Elements of a Microinteraction with ProtoPie 🥧

Welcome to the first article in our ‘ProtoBites’ series, where we blend theory and practice to explore and create different concepts of app design using a range of design tools.

By Graeme Fulton.

This collection will explore the concept of microinteractions. We’ll not only see what they are, but also learn how to create our own unique microinteractions using the interaction design tool, ProtoPie. We’ll end up recreating this ‘Dark Mode Toggle’:

Try it for yourself in the ProtoPie cloud ☁️:

This article is free for all readers thanks to ProtoPie, who sponsored my time to produce it. ProtoPie is a leading interaction design tool, used and trusted by designers at Google, Microsoft, Alipay, and more.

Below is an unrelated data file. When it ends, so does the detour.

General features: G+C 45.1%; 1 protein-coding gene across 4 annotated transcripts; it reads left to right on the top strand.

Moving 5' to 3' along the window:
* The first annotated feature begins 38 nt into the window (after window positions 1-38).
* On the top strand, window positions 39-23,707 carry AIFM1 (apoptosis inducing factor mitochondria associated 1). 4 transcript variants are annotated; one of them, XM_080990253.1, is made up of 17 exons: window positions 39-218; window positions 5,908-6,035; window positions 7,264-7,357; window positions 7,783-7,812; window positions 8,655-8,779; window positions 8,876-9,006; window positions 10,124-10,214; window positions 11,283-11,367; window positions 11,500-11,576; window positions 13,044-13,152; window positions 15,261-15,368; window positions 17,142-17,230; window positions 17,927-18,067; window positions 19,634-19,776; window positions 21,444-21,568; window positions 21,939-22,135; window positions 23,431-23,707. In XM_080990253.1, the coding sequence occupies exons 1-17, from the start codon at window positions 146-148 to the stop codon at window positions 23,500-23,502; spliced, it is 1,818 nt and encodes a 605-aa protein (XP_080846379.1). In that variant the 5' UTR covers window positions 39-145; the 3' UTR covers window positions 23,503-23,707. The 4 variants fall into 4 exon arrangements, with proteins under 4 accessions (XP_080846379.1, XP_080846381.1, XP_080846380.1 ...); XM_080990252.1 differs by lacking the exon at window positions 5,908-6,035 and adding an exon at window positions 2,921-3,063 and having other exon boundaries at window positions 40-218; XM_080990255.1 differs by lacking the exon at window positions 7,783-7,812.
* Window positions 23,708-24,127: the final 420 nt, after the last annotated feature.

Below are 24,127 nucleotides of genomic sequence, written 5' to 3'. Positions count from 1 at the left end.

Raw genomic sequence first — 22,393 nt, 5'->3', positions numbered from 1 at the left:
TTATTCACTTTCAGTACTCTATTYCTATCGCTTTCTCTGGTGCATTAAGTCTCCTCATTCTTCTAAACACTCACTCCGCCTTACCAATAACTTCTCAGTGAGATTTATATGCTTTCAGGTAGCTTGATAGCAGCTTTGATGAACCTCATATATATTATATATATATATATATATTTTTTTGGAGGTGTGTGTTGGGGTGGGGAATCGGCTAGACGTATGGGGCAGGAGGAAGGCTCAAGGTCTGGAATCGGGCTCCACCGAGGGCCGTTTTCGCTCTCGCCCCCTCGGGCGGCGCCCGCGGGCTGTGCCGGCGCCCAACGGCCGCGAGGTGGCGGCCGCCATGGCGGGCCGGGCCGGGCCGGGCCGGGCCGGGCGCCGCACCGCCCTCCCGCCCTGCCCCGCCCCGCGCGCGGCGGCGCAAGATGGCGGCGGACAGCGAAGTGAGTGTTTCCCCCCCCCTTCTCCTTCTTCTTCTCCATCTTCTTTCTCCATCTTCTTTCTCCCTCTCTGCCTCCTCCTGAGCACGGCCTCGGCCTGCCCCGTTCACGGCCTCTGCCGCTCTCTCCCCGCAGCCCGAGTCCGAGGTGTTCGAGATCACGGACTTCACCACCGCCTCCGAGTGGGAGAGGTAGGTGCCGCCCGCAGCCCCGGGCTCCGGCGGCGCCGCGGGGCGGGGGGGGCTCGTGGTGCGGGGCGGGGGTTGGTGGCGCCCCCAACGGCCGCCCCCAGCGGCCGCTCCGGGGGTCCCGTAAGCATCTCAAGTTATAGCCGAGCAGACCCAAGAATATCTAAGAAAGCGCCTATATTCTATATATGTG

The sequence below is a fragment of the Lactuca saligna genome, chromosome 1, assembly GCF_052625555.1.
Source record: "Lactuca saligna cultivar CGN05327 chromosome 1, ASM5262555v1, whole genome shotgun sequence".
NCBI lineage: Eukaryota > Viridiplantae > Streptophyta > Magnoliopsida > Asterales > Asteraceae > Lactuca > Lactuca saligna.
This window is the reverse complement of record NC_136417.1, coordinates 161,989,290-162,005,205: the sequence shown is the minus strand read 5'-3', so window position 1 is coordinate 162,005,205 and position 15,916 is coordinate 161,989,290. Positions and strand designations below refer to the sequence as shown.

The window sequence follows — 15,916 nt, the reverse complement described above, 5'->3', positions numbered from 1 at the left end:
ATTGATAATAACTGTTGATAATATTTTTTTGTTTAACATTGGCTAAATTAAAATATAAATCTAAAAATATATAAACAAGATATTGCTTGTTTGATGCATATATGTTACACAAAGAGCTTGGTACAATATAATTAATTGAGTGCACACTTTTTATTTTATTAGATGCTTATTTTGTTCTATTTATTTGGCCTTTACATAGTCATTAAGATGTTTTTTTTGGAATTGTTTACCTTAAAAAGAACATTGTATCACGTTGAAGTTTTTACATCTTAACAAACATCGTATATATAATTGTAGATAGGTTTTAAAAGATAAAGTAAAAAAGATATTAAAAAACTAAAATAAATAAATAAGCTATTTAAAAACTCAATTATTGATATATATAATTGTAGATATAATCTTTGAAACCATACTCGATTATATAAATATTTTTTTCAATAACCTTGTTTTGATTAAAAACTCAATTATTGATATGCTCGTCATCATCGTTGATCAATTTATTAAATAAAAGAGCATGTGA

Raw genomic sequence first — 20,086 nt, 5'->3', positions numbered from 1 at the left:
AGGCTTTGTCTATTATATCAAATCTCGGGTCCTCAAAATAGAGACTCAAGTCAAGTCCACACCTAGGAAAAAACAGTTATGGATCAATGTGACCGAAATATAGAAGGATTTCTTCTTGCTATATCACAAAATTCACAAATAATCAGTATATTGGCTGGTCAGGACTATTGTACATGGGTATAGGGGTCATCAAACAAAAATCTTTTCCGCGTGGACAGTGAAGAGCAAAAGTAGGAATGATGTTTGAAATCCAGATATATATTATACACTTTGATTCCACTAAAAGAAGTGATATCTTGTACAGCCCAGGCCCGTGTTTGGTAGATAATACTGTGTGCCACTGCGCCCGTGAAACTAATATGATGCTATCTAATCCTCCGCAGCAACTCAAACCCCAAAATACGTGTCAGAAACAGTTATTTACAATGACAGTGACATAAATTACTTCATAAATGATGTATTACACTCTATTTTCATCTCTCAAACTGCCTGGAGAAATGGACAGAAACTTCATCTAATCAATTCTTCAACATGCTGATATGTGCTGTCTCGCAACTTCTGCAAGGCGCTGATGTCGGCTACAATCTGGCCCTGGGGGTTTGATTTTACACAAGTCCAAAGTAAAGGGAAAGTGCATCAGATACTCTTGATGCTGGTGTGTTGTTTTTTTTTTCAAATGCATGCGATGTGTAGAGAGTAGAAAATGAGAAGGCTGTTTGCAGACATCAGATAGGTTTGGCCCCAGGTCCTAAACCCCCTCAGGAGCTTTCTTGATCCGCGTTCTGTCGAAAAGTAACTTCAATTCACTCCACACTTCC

Before diving into prototyping, this first bite will outline what a microinteraction is, and explore the ProtoPie interface both to get used to it, and also see how it’s carefully crafted for creating these type of interactions.

Why microinteractions?

A microinteraction is a small moment that occurs when a user interacts with an interface. As NN Group put it:

“Microinteractions are contained product moments that revolve around a single use case.”

These are great for a user’s experience, as they provide an extra layer of feedback to a user that that can:

  • 👉 Help guide a user
  • 👀 Direct a user’s attention
  • 💬 Communicate the success status of an interaction
  • 👂 Provide extra meaning to keep users informed
  • 💙 Add character and emotion to your interface
  • 🤩 Delight your users

Essentially, if  done well, the extra feedback microinteractions provide can go a long way in improving the overall user experience of an app. In fact, it can be the difference between someone choosing to use your app or not.